Therefore in the case of the randomly generated heterologous DNA sequences employed to manufacture the vaccine in accordance with the invention we find they are ones not produced by site-specific mutations; rather, based on known epitope sequences, at least one nucleotide up to a maximum of all nucleotides are replaced in random fashion by one of the three other conceivable nucleotides, which gives rise to a randomly generated collection of a wide variety of DNA sequences. It is advantageous if the randomly generated heterologous DNA sequence is oriented to the naturally occurring epitopes in respect of the number of nucleotides, or ideally has the same number of nucleotides.
When manufacturing the randomly generated heterologous DNA sequences the DNA sequence of the wild type epitope is unavoidably obtained again through the random combining of the nucleotides.
Examples will be given below to show how randomly generated oligo-nucleotides are obtained. Oligo-nucleotides may be produced using the process of oligo-nucleotide synthesis. In this process the nucleotide sequence is produced linearly, in other words the extension of the chain occurs from the reaction of the already present nucleotide sequence with an active pre-stage of the following nucleotide. But to produce degenerated oligo-nucleotides not only the activated pre-stage of a nucleotide can be deployed; the activated pre-stages of 2, 3 or 4 nucleotides can also be introduced. This gives rise to oligo-nucleotide mixtures coding in this position for several different amino acids. If this process is repeated in subsequent stages of the reaction, a combination of different DNA sequences arises. Here both DNA sequences that do not occur in human pathogen PVs result, as well as the sequences that code for the wild-type epitope. As an example, for the main structural protein L1 the sequence area of amino acid 130 to 152 may apply (sequence numbering of HPV16L1). For the 23 amino acids of this sequence section a DNA sequence codes from 69 nucleotides. By also introducing the monovalent sequences, DNA sequences arise with more than 80 nucleotides. Alternatively the area of amino acids 260-299 or amino acids 349-360 may be selected. With complementary primers, different replenishing reactions with DNA polymerases can be used to synthesize the matching strand. The double-stranded DNA obtained this way can then be modified directly with the corresponding restriction endonucleases and ligated into the L1 gene cassette. To obtain greater efficiency the specialist may firstly ligate the double-stranded DNA sequences, using ‘blunt end’ clonings, into cloning vectors. From these ‘random libraries’ the DNA sequences can then be re-cloned with a high degree of efficiency into the L1 gene cassettes.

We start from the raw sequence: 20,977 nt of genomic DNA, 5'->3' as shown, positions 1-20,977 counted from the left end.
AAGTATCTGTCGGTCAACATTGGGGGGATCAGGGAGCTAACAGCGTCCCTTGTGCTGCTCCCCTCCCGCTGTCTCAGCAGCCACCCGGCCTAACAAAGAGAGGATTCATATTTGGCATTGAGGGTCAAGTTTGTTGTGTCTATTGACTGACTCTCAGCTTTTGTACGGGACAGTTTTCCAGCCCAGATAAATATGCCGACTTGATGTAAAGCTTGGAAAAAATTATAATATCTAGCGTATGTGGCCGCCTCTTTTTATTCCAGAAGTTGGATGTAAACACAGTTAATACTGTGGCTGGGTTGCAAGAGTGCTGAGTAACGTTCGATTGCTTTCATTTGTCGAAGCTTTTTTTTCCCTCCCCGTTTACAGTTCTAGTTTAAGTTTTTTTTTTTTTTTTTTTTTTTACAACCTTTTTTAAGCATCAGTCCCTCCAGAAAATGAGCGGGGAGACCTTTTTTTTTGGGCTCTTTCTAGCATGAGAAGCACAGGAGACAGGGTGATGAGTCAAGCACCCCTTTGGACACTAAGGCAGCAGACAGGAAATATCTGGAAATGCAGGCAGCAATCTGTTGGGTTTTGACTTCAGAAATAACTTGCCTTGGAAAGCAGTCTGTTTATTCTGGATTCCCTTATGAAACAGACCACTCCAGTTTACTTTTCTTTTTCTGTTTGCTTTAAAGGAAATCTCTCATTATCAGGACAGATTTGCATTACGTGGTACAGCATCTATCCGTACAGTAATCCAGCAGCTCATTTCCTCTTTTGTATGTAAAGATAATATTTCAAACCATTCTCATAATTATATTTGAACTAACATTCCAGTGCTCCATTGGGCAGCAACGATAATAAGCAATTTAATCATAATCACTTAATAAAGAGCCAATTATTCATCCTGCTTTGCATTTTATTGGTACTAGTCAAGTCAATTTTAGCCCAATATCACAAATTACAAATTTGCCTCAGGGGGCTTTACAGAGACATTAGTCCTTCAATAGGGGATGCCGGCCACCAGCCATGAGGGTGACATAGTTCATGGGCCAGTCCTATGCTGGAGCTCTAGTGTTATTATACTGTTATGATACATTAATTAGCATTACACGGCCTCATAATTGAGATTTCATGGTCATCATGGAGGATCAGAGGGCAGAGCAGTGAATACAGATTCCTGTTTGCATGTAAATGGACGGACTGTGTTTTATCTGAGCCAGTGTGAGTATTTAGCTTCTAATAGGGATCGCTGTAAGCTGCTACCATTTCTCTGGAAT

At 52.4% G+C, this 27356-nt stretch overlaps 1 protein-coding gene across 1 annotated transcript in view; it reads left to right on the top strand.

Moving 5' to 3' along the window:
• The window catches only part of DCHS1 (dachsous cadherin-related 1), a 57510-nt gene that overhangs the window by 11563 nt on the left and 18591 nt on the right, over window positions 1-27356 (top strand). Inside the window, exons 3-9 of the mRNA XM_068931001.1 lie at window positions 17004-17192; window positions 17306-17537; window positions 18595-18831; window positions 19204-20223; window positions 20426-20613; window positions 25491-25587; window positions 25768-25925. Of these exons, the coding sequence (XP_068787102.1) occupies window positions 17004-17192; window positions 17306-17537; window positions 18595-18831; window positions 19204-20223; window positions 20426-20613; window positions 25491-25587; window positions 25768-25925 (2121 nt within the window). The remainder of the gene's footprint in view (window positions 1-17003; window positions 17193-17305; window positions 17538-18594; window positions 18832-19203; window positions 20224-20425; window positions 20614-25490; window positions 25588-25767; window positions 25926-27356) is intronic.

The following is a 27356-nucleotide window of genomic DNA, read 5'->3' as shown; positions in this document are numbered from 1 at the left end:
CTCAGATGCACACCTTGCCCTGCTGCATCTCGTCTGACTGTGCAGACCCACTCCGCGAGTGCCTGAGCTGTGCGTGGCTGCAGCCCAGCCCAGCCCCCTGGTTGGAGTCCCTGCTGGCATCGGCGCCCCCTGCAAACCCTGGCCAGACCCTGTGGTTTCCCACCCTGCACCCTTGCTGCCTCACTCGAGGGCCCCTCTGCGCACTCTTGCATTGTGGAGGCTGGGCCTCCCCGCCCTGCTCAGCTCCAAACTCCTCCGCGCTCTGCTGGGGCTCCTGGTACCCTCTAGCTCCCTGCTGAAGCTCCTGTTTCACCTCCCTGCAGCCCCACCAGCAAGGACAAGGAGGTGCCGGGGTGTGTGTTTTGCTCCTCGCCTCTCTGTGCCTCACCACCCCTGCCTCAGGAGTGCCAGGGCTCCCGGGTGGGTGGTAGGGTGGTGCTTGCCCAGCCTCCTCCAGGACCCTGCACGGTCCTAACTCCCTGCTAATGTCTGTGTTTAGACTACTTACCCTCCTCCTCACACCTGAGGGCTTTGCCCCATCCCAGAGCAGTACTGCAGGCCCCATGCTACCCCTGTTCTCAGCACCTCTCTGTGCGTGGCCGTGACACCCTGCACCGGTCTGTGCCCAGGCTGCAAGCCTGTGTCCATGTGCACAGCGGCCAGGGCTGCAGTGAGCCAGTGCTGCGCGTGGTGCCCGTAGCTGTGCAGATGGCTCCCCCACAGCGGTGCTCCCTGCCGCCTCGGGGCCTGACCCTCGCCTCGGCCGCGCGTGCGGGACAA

The randomly generated heterologous DNA sequences are then, as described above, inserted into the gene of the structural proteins of the PV, and in particular into the L1 gene of papilloma viruses of a specific type. HPV, BPV and CRPV are representative types of papilloma viruses. Particularly, insertion into the hyper-variable regions of L1 genes is carried out. The invention has been described here using the preferred structural protein gene L1, but it is not limited to this.
The length of the inserted heterologous DNA, in other words the number of nucleotides, is guided, as described above, by the length of the naturally occurring epitope. It is selected with particular care being taken not to interfere with the formation of the capsomeres and VLPs.
If the original epitopes of the L1 gene are replaced by the randomly generated heterologous DNA sequences, it may be that only one of the epitopes is replaced. However several, even all of the maximum possible epitopes in the L1 gene may be replaced by randomly generated heterologous sequences.
The L1 gene into which the randomly generated heterologous sequences are inserted may subsequently be cloned into eucaryotic expression vectors. In this case many bacterial clones may arise, and from this large number of bacteria clones sub-groups can then be formed. In other words this large number of bacteria clones is split up into pools of a few thousand bacteria clones and deployed for the production of vaccines in accordance with the invention.
To produce the vaccine in accordance with the invention one or more than one expression vector(s) are injected into mammals, whereby these vectors can be characterized as described above. The term ‘more than one’ here indicates that a pool of expression vectors can be used, containing up to 10,000, but particularly up to 5,000 expression vectors that differ from each other. The differences in the expression vectors then exist in particular in the randomly generated heterologous DNA cloned into them. As is clear from the above comments on randomly generated heterologous DNA, the expression vectors may also contain DNA sequences that were obtained when randomly generating the DNA sequences, but which—because the generation is also random in this case—are identical with the DNA sequence for the wild-type epitope. Consequently expression vectors are injected into the mammals where at least some, up to a maximum of all, of them contain randomly generated heterologous DNA sequences inserted into the DNA code.